This isn’t necessarily related to finance, but I need to say it anyway.
After a little more than a year in the personal finance blogosphere, I’ve come to the realization that many personal finance bloggers (and readers) are extremely judgmental. I know that we all judge others at times, but some people take it to the extreme.
Some bloggers don’t share very much of their personal lives in their posts. And that’s fine – not everyone is comfortable writing about certain things on the internet. But some of us put a lot of ourselves out there for the world to see; the good, the bad, and the ugly. Because we need to share our stories. Because we feel like someone may benefit from hearing about what we’ve been through. Because we want to know we aren’t alone, and we want others to know that as well. And the worst thing that can happen to us is receiving a virtual slap in the face for taking that risk.
I could very easily lie to you all about the things I buy and the choices I make. None of you live in my house; you have no clue what I’m really doing or spending. But instead of portraying myself as perfect, I choose to present myself as I am, flaws and all, in hopes that you can learn from my mistakes. And it’s very hurtful when people use that as an opportunity to attack me, my son, or my life experiences.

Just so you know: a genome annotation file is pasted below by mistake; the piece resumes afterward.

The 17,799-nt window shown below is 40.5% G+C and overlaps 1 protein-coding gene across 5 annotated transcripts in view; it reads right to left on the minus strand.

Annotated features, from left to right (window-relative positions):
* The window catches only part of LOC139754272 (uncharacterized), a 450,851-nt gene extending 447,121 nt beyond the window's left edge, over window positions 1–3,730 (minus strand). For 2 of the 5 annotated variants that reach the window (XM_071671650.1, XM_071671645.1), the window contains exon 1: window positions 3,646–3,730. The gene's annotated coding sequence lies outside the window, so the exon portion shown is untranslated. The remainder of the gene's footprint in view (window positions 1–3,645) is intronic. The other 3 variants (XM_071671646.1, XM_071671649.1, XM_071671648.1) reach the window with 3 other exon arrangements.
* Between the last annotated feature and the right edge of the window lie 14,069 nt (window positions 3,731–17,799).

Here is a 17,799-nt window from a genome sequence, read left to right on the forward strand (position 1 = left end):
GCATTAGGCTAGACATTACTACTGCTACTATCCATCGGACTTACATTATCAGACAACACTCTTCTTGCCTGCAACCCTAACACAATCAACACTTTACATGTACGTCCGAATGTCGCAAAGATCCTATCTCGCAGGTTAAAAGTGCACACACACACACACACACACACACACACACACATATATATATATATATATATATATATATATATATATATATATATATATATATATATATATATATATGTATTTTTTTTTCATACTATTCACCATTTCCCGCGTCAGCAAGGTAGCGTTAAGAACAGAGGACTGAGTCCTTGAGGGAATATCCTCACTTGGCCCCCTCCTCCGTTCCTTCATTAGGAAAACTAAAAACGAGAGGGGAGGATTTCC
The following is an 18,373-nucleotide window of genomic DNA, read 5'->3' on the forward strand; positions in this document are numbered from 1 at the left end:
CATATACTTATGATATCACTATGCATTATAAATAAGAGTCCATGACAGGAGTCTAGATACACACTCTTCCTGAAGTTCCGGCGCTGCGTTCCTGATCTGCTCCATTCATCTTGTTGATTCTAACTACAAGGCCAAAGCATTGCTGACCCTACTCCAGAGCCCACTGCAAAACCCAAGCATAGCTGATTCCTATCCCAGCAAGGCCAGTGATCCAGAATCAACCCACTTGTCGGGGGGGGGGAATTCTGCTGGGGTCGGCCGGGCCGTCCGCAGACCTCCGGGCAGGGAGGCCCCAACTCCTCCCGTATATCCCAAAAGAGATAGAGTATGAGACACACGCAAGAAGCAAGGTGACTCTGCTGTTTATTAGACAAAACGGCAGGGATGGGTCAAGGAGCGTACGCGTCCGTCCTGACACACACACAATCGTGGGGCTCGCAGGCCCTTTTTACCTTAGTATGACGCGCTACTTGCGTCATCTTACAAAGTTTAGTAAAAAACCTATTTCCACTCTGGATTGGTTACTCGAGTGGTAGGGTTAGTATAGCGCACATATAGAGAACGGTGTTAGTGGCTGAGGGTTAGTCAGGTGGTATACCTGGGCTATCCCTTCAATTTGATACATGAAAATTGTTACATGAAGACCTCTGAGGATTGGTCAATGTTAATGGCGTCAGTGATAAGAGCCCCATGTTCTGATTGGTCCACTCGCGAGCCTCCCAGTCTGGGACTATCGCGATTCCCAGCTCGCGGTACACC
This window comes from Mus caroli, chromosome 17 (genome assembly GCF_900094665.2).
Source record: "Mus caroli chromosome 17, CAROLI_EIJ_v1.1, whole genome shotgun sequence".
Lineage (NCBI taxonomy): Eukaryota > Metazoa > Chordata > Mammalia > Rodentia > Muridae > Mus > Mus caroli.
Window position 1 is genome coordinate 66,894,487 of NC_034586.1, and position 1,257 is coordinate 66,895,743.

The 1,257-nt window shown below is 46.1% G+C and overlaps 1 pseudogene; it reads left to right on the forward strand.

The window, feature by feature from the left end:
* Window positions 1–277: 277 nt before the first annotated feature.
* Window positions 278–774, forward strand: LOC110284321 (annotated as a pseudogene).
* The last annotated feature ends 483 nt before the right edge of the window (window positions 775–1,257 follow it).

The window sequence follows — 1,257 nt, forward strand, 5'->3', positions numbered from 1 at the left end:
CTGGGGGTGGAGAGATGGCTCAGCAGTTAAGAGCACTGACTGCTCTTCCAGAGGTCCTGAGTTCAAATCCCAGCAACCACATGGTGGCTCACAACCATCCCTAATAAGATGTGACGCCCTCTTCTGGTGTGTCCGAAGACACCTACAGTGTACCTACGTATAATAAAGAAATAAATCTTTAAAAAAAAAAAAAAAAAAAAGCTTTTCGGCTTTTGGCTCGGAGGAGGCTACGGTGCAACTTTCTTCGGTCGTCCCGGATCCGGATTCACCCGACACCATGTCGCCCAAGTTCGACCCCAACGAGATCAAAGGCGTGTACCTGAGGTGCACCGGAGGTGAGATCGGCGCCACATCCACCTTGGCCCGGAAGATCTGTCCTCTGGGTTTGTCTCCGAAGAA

I’ve heard people say, “Well, you shouldn’t post about it on a public blog if you don’t want to know what people think.” Maybe that’s true. However, the only people I hear saying that are the ones who want an excuse to berate or ridicule others for their situations.
There is a big difference between saying, “I disagree with you,” or, “Have you thought about doing this instead?” and saying, “You’re a total idiot and you have no business ____.” Whether that’s breathing or owning a computer or buying a bag of Doritos, or whatever else someone feels like going off about that day. The fact is, until I (or anyone else) ask you to provide financial support, it’s really none of your business. If you feel that strongly about it, find a different blog to read.
No matter how much someone shares on his or her blog, you have no way to know everything that person is dealing with. Your harsh, judgmental comment could come at a time when the person desperately needs encouragement, or when they’ve hit a wall and are looking for a sign that things will be okay. Your words could be the last straw for someone who is hanging by a thread. That self-righteous remark that made you feel important for five seconds could affect the recipient for life.
When you are cruel and thoughtless in your dealings with others, you risk destroying them. If that sounds silly or dramatic to you, I’m glad you’ve never been vulnerable enough to understand. But as someone who has been there AND someone who spent more than 7 years working with people who were, I’d like you to realize that your reality is not always the way life works for other people.
If you’re prone to judging others harshly, and not just in your own head, I encourage you to keep your comments to yourself. Words are powerful even when we tell ourselves they’re not. And we don’t always recognize when that power is enough to break someone.